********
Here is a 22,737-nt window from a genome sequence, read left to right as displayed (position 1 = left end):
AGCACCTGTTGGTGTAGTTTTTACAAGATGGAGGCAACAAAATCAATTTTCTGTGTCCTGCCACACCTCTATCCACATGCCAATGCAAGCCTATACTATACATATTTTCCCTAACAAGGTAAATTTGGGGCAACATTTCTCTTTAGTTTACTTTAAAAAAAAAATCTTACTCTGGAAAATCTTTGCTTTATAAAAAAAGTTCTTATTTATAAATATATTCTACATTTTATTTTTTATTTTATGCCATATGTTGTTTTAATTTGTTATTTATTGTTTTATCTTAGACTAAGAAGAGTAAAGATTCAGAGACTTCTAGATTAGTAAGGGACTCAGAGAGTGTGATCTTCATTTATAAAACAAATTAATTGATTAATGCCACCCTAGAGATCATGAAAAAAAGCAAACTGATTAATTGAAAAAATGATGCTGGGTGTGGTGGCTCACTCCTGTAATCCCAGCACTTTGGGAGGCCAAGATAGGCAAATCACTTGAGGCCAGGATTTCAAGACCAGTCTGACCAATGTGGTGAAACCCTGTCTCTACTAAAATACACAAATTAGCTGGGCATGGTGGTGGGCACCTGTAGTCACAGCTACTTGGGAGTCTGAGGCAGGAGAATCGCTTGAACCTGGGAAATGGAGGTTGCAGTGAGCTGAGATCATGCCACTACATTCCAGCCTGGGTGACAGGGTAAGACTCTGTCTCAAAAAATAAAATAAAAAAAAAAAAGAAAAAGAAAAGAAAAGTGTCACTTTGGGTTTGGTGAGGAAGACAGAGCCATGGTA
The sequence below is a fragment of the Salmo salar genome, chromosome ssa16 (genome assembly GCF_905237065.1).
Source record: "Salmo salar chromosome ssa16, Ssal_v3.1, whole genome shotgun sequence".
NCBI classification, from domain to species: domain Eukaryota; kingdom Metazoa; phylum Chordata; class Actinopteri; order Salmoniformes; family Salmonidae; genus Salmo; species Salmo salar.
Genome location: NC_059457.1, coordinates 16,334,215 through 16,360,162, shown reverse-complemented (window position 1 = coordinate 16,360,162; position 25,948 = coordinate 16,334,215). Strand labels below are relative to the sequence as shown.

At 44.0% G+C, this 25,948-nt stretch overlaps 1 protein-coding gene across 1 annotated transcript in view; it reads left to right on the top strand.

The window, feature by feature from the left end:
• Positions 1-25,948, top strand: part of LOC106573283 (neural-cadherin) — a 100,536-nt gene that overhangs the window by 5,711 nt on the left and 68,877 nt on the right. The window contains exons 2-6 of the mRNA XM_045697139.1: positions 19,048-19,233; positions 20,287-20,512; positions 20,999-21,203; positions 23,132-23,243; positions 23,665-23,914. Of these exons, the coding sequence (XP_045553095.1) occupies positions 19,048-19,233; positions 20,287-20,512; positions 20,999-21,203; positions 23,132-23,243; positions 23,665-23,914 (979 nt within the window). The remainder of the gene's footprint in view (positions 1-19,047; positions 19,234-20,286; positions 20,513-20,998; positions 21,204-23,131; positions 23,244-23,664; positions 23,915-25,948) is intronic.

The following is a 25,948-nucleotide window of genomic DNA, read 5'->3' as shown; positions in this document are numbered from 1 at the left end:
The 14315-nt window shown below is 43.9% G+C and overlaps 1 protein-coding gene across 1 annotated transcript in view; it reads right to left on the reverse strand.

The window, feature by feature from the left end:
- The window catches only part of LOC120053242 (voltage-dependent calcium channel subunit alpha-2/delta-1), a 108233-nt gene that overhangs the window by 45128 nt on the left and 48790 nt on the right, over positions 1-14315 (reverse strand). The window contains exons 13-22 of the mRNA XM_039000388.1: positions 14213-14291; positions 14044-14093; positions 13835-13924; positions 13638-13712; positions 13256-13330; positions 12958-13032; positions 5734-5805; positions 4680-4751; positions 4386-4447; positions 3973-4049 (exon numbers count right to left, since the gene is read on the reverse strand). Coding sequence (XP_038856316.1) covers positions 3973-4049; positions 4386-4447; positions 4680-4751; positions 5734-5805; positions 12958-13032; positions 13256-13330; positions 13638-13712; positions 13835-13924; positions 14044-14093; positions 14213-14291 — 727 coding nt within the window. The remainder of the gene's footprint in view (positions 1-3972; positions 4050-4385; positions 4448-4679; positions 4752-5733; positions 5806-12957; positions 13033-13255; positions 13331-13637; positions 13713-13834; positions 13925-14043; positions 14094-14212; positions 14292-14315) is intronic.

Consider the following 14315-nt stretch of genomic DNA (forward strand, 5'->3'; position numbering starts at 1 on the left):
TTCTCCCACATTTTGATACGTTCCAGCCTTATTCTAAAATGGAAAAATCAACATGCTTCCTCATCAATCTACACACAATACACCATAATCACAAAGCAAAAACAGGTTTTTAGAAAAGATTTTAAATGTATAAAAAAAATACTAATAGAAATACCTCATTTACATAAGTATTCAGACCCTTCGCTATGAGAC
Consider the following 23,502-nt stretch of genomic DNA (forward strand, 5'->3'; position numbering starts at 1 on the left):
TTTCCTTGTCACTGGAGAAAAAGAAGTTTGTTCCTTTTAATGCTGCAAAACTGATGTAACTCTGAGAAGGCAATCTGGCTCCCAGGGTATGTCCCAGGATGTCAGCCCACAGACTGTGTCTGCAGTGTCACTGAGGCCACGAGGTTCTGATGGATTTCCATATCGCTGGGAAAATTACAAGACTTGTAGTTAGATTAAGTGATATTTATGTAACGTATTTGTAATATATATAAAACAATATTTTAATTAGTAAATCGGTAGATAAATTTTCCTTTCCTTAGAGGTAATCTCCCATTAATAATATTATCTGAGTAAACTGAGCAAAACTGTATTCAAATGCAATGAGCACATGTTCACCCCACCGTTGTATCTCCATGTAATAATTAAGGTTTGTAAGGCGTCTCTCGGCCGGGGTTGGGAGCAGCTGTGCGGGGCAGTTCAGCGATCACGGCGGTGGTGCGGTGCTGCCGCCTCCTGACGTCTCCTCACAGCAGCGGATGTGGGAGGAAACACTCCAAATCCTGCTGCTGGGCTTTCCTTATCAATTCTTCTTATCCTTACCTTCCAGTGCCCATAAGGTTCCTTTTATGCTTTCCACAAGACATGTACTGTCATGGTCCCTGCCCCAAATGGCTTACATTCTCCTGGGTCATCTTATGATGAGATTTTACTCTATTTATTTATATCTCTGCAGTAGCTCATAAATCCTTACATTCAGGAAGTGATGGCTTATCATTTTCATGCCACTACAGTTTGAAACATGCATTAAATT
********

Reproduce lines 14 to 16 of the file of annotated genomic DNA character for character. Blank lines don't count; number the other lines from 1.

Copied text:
Consider the following 14315-nt stretch of genomic DNA (forward strand, 5'->3'; position numbering starts at 1 on the left):
TTCTCCCACATTTTGATACGTTCCAGCCTTATTCTAAAATGGAAAAATCAACATGCTTCCTCATCAATCTACACACAATACACCATAATCACAAAGCAAAAACAGGTTTTTAGAAAAGATTTTAAATGTATAAAAAAAATACTAATAGAAATACCTCATTTACATAAGTATTCAGACCCTTCGCTATGAGAC
Consider the following 23,502-nt stretch of genomic DNA (forward strand, 5'->3'; position numbering starts at 1 on the left):